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Automation is the means by which machines are created and employed to perform tasks that used to be carried out by humans. The process involves replacing the mental and manual labor of humans with various aspects of technology and is necessarily interdisciplinary – applying innovations and discoveries from fields as diverse as materials science, robotics, computing, engineering, logistics, and management.
An example of automation is the home thermostat, which replaces the tasks of measuring and recording temperature, adjusting the home’s furnace and radiators, and monitoring the new temperature so that the humans in the home only need to install the device and instruct it to maintain their ideal temperature. Specifically, automation provides a system of automatic control in almost any process (set of tasks) that frees human labor – and the costs, inefficiencies, and potential for human error that go along with it – from the process.
Application Areas for Industrial Automation
Industrial automation is the application of automatic control to large scale processes and systems (sets of processes) such as factories, telephone switchboards, ships, and stock exchanges. In other words, industrial automation is the means by which machines are created and employed to automatically control parts of industries cheaper, more efficiently and safer than humans could.
Since the early days of industrial automation in the mid-twentieth century – when General Motors established the world’s first automation department in 1947 – more and more control of industrial systems and processes has been handed over to machines. This has been enabled by numerous innovations and their application by designers and engineers.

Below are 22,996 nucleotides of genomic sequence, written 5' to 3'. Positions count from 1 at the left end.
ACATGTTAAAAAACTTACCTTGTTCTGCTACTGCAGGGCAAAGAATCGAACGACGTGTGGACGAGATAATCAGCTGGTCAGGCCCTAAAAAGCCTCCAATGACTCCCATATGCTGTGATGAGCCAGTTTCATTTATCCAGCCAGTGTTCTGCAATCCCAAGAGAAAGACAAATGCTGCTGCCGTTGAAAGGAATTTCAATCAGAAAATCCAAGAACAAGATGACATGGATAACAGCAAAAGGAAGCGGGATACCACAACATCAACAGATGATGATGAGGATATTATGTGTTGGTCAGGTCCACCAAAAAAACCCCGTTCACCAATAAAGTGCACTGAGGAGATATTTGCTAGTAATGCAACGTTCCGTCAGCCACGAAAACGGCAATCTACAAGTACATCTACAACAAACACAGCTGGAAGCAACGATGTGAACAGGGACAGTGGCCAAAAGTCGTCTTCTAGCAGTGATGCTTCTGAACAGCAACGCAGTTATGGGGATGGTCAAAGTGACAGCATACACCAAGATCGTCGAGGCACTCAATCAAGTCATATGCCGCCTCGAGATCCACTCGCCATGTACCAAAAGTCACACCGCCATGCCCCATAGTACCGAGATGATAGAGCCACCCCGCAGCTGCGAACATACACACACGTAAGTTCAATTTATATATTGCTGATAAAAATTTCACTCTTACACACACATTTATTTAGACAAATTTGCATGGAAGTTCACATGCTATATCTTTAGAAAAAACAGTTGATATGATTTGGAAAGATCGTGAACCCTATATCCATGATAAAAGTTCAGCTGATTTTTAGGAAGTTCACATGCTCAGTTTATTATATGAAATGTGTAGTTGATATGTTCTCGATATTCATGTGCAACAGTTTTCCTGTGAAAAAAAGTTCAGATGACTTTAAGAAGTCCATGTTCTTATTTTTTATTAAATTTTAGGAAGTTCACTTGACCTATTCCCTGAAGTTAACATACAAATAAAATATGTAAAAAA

Programmable Logic Controllers (PLCs)
Programmable logic controllers (PLCs) were first introduced in 1968 by Bedford Associates in response to a request for proposals from GM Hydramatic, a division of General Motors, and are still predominantly used in the automotive industry today. PLCs are rugged digital computers used to control manufacturing processes containing up to thousands of inputs outputs (I/Os). Unlike the systems of relays, cam timers, drum sequencers and dedicated closed-loop controllers which preceded them in the automotive industry, PLCs did not require an annual, expensive and extensive rewiring process. Their ruggedization means that PLCs are able to withstand the physical demands of a shop-floor environment, and their programmable logic means that non-specialists are able to use and monitor them.
Distributed Control System (DCS)
The distributed control system (DCS) puts automatic controllers at various stages in a manufacturing process and gives a human or machine operator the ability to monitor and calibrate the multiple tasks in the process efficiently. A DCS gains reliability due to the distribution of numerous controllers throughout the system, meaning that the failure of one task does not necessarily cause the entire process to halt. The DCS innovation was made possible by the development and availability of microcomputers and microprocessors, and 1975 saw the first DCSs introduced by Honeywell in the US (the TDC 2000) and Yokogawa in Japan (the CENTUM).
Supervisory Control and Data Acquisition (SCADA)
Supervisory Control and Data Acquisition (SCADA) is a computer architecture that enables operators to access and monitor numerous local automatic control systems remotely, even if those systems are produced by different manufacturers or operate on different sites. Similar in function to DCSs, SCADAs differ by their multiple ways of interfacing with the industrial process. SCADAs can simultaneously interface with and supervise remote terminal units (RTUs), which are I/Os with embedded control capabilities, and PLCs. SCADAs incorporate a Human Machine Interface (HMI) which enables the human operator in the control room to monitor and base decisions on the data acquired by RTUs and PLCs in the plant. Today, SCADA systems utilize web browsers like Google Chrome and Mozilla Firefox to create an intuitive HMI that operators can use remotely on their smartphone or tablet.
Industrial automation – the automatic control of tasks, processes, and systems of manufacturing and industry – is set to create efficiencies in industries exponentially with the application of machine learning and artificial intelligence. Machines can now automate the design and manufacture of ever more complicated machines, removing the risks of human labor (cost, efficiency, and error) from industrial processes. Indeed, lights-out manufacturing and the fully dark factory – imagined in 1955 by the science fiction writer Philip K Dick in his short story, Autofac – may be just a few iterations of machine-led innovation away.